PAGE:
“At level zero, one, and two, the driver is supposed to always be paying attention and ready to take over control of the vehicle if something goes wrong, like the Tesla auto-pilot. Levels three, four, and five that’s not the case. If something goes wrong, the vehicle is able to go into some sort of safe condition. That’s the important distinction here,” Rafferty said.
The “messy middle” will occur between the level two and three automation period of partially automated vehicles, where the driver should be paying attention but may be distracted. In later levels, eventually the driver will not be required to pay attention and the cars will shift into a safe mode of operation if a dangerous situation arises.
Experts have offered different adoption timelines; Rafferty’s calls for the transition being largely completed by 2040.
“It’s gonna’ be years or even decades yet before we really get the full automation that can operate everywhere. The vehicle can get out of your garage, go through a neighborhood across town, pick up a kid, what not. That’s still a long way away. Automated vehicles are here, yes. But we’re just at the beginning of a rather long transition period in my opinion,” he said. “This is just my impression of things.”
Rafferty expects that by 2020, there will be plenty of level three cars on the roads. By 2025, “shared mobility” fleets using firms like Uber and Lyft will have caught on. By 2030, highly-automated level four vehicles will start appearing and by 2030, human drivers will be banned on certain roads and in urban areas. By 2040, the transition is going to be largely complete, Rafferty believes.
“From there to 2100 it’s going to be like the shift that we just had 100 years ago from the horse to the gas-powered automobile. It’ll be that dramatic. This is really going to be a change. Not that these things will be outlawed. It’s just that, like today, you can’t ride your horse around in a lot of places. You probably won’t be able to drive a vehicle around that can kill people.”
In outlining his timeline to 2040, Rafferty offered a bit of career advice that elicited some nervous laughter. “What you can do if you’re in the auto insurance business, you can just kind of find where your retirement is on this,” he half-jokingly told the audience of P/C insurance executives.”
KPMG has offered its own timeline. Over the next two or three years, consumers will begin experiencing the safety advantages of new technologies and attitudes will shift towards acceptance of autonomous driving. Also the first autonomous cars will be on the roads. On-demand transport and car-sharing will continue to expand. By 2024, the majority of travel within cities and surrounding suburbs will be on-demand rather than with a personal vehicle, and by 2035 on-demand will be the norm in transportation, according to KPMG’s projections.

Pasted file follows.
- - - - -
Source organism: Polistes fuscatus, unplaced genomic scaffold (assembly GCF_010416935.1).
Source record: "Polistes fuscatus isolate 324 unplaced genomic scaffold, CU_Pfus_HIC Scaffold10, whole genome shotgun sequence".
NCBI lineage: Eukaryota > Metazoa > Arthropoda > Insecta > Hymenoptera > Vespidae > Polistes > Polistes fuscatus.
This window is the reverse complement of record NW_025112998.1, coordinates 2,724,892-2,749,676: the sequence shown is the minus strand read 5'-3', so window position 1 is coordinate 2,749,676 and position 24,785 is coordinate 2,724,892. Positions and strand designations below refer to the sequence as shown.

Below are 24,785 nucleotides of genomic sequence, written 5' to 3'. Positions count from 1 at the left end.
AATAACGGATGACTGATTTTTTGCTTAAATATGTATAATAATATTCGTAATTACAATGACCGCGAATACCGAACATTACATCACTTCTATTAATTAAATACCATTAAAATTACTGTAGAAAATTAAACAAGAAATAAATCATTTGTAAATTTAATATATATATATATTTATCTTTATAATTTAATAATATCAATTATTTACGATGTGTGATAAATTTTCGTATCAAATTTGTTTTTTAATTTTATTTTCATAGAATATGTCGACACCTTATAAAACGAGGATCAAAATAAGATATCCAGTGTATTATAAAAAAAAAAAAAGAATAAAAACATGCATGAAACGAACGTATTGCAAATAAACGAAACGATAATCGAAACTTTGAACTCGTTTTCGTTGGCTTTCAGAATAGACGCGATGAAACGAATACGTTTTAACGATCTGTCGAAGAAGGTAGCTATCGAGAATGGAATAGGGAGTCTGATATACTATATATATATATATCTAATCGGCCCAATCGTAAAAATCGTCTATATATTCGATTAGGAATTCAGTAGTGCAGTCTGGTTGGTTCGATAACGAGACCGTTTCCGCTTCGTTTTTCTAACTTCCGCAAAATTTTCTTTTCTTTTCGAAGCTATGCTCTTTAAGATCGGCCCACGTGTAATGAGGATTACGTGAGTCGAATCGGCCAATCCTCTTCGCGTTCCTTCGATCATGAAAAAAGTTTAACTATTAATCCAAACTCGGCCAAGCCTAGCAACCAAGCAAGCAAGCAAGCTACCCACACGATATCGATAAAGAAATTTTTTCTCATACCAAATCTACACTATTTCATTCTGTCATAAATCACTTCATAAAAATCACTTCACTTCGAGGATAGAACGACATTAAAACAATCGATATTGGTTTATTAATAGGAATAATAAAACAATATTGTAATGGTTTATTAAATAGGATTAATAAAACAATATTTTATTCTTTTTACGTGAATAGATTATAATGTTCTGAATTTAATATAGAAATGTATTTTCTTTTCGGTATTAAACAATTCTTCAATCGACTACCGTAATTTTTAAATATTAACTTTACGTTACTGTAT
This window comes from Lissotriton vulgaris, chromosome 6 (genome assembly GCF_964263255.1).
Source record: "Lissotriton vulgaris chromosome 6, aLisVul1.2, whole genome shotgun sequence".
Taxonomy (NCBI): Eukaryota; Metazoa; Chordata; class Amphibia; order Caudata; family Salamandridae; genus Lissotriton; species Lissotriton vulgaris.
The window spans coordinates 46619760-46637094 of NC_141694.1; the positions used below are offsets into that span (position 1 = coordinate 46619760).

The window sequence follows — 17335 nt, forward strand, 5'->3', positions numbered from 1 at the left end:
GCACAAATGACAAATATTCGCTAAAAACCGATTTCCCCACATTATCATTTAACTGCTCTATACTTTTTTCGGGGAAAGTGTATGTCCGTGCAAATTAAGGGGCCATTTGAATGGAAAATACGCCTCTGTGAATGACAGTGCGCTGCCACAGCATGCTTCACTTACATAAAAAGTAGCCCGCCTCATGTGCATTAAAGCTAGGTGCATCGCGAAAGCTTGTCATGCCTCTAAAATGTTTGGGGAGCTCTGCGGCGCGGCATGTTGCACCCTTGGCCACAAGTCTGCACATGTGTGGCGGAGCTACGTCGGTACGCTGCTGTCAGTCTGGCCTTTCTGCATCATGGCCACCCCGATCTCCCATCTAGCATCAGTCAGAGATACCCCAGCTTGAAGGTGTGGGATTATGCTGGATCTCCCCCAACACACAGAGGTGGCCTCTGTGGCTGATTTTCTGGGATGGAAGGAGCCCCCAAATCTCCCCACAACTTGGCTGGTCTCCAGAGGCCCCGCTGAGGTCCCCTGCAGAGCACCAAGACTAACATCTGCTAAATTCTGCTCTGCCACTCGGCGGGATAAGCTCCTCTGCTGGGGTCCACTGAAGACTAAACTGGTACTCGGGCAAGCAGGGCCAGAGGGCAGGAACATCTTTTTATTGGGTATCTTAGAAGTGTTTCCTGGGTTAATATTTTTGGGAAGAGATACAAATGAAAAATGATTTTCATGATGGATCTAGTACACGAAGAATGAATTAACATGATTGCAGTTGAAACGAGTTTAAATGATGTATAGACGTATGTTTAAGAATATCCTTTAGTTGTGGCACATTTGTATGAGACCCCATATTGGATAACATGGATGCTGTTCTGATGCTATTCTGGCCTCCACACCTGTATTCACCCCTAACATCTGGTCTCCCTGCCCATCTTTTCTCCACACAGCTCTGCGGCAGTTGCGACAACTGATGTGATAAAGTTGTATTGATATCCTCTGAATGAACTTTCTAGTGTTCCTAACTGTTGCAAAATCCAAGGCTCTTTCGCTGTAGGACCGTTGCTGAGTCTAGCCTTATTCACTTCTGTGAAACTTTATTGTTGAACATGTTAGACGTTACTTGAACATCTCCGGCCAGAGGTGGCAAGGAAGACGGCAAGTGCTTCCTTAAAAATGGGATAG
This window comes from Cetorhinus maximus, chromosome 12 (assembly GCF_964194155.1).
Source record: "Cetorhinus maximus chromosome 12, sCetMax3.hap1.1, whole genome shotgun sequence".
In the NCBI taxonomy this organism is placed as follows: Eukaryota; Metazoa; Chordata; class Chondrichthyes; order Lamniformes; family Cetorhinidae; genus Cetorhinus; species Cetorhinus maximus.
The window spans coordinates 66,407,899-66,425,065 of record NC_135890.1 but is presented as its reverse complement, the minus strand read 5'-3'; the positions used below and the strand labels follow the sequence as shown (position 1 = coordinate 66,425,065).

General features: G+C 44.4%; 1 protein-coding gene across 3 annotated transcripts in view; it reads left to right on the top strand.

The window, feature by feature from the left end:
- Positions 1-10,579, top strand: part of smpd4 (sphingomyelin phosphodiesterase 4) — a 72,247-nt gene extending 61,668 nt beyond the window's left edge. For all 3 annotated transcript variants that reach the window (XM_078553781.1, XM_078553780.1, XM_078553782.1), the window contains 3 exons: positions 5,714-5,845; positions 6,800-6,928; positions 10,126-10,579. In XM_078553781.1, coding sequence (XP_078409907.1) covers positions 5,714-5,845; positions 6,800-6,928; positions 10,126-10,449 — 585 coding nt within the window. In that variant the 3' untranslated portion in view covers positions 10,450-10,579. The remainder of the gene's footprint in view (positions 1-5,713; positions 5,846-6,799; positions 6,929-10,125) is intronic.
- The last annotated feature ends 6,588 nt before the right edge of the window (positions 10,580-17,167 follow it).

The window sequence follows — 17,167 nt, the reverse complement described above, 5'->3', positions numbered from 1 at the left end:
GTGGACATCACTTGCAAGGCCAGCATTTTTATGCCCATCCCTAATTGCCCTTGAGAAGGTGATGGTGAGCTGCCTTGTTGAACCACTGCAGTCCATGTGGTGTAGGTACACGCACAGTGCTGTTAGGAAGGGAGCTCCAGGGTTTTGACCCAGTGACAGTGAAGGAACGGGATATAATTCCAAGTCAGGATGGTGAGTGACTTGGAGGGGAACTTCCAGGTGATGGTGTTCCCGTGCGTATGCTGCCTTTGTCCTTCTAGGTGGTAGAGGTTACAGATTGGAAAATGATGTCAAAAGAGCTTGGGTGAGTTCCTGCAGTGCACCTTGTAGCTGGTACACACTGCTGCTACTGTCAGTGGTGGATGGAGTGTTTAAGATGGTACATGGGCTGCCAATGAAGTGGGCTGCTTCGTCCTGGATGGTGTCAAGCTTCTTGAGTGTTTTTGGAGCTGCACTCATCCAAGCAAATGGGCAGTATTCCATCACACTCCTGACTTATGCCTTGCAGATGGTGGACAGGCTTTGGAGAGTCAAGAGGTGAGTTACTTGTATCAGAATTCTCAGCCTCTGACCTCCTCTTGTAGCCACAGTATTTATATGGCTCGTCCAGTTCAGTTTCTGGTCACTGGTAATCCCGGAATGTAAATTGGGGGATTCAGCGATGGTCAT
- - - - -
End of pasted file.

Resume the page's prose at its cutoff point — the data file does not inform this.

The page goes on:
Today’s insurance executives should be educating themselves on the technology and possible timelines because the transition will be happening on their watch, according to panelists.
“This is not George Jetson stuff,” KPMG’s Schneider said. “I’ve been to more car shows than I care to remember in the last two years. This stuff is real. It’s moving more quickly.”
He urged the Super Regional executives to prepare.
“I think the first step for preparing an organization is just for people to think that this isn’t something that will come and will have impact in 10 or 12 years when someone’s in retirement,” Schneider said. “It’s more a situation of, ‘Hey let’s understand the changing landscape of auto, as well as then what are the fundamental impacts on our organization and go from there.”
One unknown is what regulators will do to influence the timeline. Rafferty noted that various states have rules on the books or in progress regarding testing of autonomous vehicles and Congress is looking at ways to allow manufacturers to bypass states to speed up development.
The U.S. Department of Transportation last year invited researchers to be part of a virtual network of automated vehicle proving grounds. Of the 10 sites selected, Rafferty’s University of Wisconsin was one.
His own state also has its own regulatory group—cleverly titled a “steering committee,” he noted —looking at how to proceed on public roads.
Although autonomous vehicles are expected to become very popular, it’s also expected that some people will still drive.
Schneider recalled a recent global corporate finance meeting in New York where he gave a presentation on the topic to insurance professionals. There was a gentleman in the back of the room from Milan who begged to differ that driving will become extinct. In his Italian accent, he insisted, “People will always be driving Ferraris. You’re not gonna’ make that car autonomous because people are always driving Ferraris.”
The Super Regional P/C Insurance Conference was sponsored by actuarial consulting firm Demotech Inc. and Wells Media’s Insurance Journal and Carrier Management.